—Dwight D. Eisenhower

Genealogy, Extended Family, and Thanksgiving Gatherings


My parents grew up in a small town in Tennesse.  A few years after they married, one of my father’s cousins (actually, a first cousin once removed) married my mother’s sister. Their children are my first cousins on my mother’s side and second cousins once removed on my father’s.

Are you following me so far?

Both my father’s and my mother’s families arrived in the colonies prior the Revolution.  A few years ago, one of my aunts on my mother’s side decided that she’d like to join the Daughters of the American Revolution. When she went looking for a Revolutionary War ancestor, she found that she (and my mother, of course) were descended from my father’s great-great-great-great-grandfather who had been in the Pennsylvania militia at Valley Forge. My father and my mother were fifth cousins.  That means those first cousins of mine are also fifth cousins twice removed on my mother’s side and fifth cousins once removed on my father’s side.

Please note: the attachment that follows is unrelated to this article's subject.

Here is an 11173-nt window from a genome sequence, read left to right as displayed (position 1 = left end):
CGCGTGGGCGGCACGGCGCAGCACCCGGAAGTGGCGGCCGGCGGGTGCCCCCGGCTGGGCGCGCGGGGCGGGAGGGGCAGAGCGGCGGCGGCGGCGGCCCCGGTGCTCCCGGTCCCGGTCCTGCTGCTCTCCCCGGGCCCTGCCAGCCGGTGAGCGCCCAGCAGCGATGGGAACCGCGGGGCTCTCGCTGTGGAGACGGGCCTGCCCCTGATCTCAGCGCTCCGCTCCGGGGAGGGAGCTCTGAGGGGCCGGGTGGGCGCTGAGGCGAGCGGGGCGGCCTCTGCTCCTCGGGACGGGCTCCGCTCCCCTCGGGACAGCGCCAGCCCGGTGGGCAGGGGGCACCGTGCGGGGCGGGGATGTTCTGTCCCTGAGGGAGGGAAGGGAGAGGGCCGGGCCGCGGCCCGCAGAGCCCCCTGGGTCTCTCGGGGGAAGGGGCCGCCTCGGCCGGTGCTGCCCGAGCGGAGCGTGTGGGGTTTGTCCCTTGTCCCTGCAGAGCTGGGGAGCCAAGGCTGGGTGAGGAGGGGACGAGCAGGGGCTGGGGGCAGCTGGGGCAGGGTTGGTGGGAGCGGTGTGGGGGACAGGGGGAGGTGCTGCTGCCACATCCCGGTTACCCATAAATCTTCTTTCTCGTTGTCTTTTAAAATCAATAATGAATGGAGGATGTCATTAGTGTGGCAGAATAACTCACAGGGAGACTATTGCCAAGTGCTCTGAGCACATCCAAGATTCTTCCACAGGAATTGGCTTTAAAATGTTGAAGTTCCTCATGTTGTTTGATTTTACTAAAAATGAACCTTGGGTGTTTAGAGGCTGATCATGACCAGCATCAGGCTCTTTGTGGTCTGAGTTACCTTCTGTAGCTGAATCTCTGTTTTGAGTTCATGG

It also means that I’m my mother’s fifth cousin once removed and my own sixth cousin.

And none of the family has ever lived in West Virginia.

Alas, we are no longer holding the gatherings of four or five generations of the family for a potluck on the Sunday of Thanksgiving weekend. This year’s Thanksgiving dinner will just be for my son and me, not enough people to justify doing a whole turkey on the grill. We’ll have a venison roast prepared using one of the recipes Mrs. Hoge left for us.

I look forward to a larger gathering next year.

Quote of the Day


Præcipium munus annalium reor, ne virtutes sileantur, utque pravis dictis, factisque ex posteritate et infamia metus sit. The principal office of history I take to be this: to prevent virtuous actions from being forgotten, and that evil words and deeds should fear an infamous reputation with posterity.

—Tacitus

Quote of the Day